The boa constrictor is a large snake that requires a big tank.
It requires live feed.
This species is easily tame and like being handled.
The boa is not aggressive and bites rarely.
It is not a venomous snake.
Retrovirus (IBD) has lately become a plague for breeders and those who love boas and some other kinds of snakes. For a while boas can be the carriers of this disease without showing any symptoms, so even if you buy a snake which is healthy in appearance, you cannot be sure that later the virus won’t develop. It is very difficult to check a snake for this virus, there is no guaranteed method.
If the snake refuses to eat, it can be caused by stress, unsuitable food, or it can happen that the snake just is not hungry. You should not try and force the food into the snake: they can live without food for a long time without any damage for their health. You should only start worrying if your snake doesn’t eat for several months. Then you need to analyze its living conditions and the menu prior to this situation. In worst case you might need to force-feed the boa.
The snake can vomit because of stress, illness or if the prey was too big. Also it can vomit if it was fed during shedding or if the temperature in its enclosure is not suitable. After vomiting you mustn’t feed the snake for 7-10 days, and then you can offer it food taking into account the previous mistakes.
Shedding is not a disease, it is a necessary step in the snake’s growth. Its eyes get milky, their color grows paler and the skin starts coming off. During this time you should be extra careful about the humidity and clean water in the enclosure.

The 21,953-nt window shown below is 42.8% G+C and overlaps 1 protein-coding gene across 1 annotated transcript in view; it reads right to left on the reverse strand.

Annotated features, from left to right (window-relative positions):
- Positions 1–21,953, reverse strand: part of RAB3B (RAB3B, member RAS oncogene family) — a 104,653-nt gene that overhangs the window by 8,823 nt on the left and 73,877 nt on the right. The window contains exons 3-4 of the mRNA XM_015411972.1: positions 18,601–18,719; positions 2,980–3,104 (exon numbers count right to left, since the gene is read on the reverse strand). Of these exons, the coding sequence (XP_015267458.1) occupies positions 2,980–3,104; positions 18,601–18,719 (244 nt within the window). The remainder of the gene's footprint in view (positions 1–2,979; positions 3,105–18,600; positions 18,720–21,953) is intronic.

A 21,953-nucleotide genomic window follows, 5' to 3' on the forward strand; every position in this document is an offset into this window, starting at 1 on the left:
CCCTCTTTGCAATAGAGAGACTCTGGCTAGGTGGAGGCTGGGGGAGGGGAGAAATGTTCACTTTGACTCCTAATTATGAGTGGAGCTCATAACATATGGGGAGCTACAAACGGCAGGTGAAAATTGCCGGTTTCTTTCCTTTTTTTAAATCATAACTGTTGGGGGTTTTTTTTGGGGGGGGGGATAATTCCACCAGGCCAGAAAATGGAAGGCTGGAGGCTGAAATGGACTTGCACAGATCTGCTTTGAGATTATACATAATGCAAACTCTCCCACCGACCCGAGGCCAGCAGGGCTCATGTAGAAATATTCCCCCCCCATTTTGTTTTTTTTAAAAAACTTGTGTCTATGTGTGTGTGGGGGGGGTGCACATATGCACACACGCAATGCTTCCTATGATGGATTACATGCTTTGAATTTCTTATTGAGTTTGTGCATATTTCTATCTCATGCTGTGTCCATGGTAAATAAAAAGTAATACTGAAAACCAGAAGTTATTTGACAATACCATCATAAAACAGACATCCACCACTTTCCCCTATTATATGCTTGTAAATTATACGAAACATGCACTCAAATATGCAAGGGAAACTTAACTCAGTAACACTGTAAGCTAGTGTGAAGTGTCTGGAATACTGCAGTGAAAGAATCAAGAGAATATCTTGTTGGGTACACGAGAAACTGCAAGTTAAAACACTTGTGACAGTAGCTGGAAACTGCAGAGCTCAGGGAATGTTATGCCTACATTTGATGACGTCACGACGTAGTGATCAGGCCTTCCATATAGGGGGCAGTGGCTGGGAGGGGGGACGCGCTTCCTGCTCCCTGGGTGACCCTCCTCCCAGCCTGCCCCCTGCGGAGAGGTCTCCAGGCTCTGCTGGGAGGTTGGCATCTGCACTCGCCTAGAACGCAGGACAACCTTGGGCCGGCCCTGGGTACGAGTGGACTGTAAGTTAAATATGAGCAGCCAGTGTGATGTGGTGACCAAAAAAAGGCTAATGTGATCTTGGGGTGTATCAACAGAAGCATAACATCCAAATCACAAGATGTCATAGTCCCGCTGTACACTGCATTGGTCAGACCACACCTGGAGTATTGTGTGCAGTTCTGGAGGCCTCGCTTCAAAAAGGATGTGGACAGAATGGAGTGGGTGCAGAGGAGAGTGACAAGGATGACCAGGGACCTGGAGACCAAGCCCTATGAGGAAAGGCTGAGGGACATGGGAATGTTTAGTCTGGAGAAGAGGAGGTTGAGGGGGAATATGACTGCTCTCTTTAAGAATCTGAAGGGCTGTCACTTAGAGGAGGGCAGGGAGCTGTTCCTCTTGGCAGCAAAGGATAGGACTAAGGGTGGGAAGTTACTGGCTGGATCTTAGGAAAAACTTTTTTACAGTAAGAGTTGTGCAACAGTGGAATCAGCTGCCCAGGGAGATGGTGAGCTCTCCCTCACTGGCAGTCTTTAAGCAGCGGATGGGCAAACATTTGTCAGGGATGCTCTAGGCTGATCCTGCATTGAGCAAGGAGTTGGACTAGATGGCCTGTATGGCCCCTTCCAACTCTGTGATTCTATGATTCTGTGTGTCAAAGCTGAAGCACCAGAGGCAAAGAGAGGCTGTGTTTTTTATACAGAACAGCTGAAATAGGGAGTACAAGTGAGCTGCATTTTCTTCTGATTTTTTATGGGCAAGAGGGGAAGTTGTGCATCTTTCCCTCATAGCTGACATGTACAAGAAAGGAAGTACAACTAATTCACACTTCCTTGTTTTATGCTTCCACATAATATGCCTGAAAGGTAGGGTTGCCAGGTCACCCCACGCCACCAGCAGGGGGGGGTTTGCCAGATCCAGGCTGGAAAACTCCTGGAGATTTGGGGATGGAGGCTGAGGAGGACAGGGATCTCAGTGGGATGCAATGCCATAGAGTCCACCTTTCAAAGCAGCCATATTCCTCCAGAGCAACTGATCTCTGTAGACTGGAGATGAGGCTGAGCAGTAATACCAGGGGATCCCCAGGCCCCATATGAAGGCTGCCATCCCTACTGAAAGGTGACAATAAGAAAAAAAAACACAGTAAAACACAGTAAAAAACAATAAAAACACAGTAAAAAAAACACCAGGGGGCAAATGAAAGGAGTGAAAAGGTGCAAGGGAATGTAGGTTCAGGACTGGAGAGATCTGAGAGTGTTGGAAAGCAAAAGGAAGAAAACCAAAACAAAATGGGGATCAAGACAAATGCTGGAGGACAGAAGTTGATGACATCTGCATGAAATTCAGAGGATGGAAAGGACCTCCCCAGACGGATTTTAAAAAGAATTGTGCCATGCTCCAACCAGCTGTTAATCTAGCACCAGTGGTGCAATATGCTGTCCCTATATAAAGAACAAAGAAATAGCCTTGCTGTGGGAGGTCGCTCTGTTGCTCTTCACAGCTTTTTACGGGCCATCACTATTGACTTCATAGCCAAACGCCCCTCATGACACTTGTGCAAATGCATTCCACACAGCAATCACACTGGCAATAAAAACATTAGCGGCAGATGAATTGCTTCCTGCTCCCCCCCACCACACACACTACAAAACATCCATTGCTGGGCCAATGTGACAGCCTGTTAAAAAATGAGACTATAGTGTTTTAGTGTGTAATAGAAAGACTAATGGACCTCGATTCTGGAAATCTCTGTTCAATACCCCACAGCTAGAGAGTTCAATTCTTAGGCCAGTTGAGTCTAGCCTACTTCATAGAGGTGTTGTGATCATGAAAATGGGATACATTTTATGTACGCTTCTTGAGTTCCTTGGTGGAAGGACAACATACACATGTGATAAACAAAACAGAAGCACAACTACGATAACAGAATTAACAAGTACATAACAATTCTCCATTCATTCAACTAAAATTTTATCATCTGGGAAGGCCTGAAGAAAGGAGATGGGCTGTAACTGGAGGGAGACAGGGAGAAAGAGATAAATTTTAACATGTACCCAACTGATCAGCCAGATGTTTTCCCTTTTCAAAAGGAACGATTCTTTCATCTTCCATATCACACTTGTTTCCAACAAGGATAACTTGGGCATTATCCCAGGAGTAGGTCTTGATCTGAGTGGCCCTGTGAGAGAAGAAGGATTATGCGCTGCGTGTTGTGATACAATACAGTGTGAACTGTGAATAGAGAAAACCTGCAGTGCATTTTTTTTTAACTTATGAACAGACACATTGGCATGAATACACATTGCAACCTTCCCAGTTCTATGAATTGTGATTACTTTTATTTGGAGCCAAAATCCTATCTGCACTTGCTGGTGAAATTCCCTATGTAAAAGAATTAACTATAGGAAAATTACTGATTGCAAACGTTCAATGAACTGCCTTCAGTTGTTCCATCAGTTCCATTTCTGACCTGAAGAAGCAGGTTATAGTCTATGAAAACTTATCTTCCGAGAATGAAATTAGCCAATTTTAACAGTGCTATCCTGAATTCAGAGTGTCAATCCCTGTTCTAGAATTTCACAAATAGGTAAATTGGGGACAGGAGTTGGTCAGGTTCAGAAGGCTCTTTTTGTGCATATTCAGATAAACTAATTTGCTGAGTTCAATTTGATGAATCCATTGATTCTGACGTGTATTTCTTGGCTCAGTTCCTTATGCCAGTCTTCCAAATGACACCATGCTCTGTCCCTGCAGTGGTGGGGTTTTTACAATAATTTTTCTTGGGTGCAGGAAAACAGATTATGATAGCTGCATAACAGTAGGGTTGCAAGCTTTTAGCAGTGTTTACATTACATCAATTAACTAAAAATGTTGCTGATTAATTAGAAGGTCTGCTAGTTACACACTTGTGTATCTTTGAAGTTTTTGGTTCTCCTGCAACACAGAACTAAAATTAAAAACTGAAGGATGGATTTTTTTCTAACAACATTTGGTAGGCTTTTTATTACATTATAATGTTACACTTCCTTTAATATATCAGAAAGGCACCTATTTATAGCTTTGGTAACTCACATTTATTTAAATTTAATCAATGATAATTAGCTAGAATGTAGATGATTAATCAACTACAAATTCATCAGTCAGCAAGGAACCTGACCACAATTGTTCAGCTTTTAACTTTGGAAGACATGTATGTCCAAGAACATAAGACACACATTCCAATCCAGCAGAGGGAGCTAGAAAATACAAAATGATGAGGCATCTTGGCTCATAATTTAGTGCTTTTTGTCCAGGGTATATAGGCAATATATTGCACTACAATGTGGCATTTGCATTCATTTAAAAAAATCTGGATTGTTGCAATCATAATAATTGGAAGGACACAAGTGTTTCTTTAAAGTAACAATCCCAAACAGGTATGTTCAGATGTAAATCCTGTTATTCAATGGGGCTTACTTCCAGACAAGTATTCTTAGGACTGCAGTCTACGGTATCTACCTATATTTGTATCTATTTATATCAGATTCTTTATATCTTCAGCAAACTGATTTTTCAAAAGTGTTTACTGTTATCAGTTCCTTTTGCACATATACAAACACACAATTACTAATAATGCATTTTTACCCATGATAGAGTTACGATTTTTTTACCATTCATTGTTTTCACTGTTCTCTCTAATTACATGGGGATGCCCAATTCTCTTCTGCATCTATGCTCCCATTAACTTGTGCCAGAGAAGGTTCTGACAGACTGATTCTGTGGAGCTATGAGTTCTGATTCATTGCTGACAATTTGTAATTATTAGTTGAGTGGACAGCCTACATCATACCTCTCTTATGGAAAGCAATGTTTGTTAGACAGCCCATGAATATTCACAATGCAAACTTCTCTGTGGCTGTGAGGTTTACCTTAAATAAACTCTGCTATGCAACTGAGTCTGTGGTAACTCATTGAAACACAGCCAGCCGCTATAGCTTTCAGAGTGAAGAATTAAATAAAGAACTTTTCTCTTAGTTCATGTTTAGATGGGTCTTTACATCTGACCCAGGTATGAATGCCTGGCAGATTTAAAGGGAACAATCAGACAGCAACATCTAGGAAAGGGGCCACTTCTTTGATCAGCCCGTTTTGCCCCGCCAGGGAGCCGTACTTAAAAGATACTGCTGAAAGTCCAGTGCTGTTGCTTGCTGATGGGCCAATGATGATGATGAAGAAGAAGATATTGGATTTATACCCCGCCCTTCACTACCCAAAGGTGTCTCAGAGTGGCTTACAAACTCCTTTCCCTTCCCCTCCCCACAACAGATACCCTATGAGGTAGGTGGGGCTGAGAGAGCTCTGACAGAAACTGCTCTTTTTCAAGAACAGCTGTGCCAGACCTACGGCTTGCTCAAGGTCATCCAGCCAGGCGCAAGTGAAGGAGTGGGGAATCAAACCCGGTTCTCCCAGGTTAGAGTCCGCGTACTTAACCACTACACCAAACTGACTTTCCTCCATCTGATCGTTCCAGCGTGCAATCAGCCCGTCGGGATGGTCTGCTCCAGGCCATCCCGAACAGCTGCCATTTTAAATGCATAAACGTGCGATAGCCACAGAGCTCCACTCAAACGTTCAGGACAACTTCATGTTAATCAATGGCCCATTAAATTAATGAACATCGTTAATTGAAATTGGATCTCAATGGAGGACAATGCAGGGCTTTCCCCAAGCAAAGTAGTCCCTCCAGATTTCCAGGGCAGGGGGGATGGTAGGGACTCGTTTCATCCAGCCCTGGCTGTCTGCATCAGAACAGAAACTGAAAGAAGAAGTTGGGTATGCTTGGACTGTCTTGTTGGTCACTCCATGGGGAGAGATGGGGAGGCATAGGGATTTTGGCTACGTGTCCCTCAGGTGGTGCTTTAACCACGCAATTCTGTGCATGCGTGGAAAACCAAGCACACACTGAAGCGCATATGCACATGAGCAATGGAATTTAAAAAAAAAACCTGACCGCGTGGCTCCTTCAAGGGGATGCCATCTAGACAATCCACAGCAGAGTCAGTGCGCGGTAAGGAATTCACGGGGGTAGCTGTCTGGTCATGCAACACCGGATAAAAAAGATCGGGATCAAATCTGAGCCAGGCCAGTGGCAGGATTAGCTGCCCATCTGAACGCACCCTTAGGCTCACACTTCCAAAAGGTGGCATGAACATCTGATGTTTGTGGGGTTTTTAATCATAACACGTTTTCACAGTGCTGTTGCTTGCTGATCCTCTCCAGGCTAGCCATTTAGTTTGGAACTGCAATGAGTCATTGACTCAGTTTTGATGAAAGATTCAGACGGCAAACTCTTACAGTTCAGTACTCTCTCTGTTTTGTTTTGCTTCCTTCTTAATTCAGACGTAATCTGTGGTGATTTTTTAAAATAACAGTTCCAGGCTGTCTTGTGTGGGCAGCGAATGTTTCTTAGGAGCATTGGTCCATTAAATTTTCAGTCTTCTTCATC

Mites are small parasites that live on the snake’s skin. They stick on the snake’s body between the scales and suck its blood. This can make the snake lethargic and it can turn down the food. To get rid of mites you need to use the weak solution of the same medicine which is used against ticks on cats and dogs. You will also have to disinfect the whole enclosure.
Respiratory diseases are usually caused by potentially pathogenic bacteria if the immune system of the snake doesn’t function properly either due to a stress or to unsuitable living conditions. The symptoms include gasping, open mouth, runny nose. These diseases are treated by the injections of antibiotic called Baytril.
It is an ovoviviparous species (the eggs develop in the snake’s body and after a while the young snakes hatch). The shell resolves in the female’s genital tract.
The boa constrictor is sexually mature at the age of 3-4 years. To stimulate mating, you will need to arrange brumation period: you should decrease the temperature in the tank and the amount of hours of light. When you get to 8 hours of light a day, you should stop feeding the snakes, take away the water and switch off the heating for the night. When the amount of hours of light reaches 4 hours, you can switch off the heating completely. The temperature in the enclosure during brumation period should be 16-18 degrees and you will have to continue misting the enclosure. The brumation lasts for 1-2 months, and then you should gradually increase the temperature and the amount of hours of light. Once you start feeding the boas, they can be put together. In the beginning of the mating season the male normally stops eating. After copulation the female stops eating too. You should separate the snakes and put in the female’s tank sphagnum to maintain humidity. The pregnancy lasts from 150 to 200 days, and as a result 7-60 hatchlings come out. They can be fed after the first shedding.
Average life span is up to 30 years.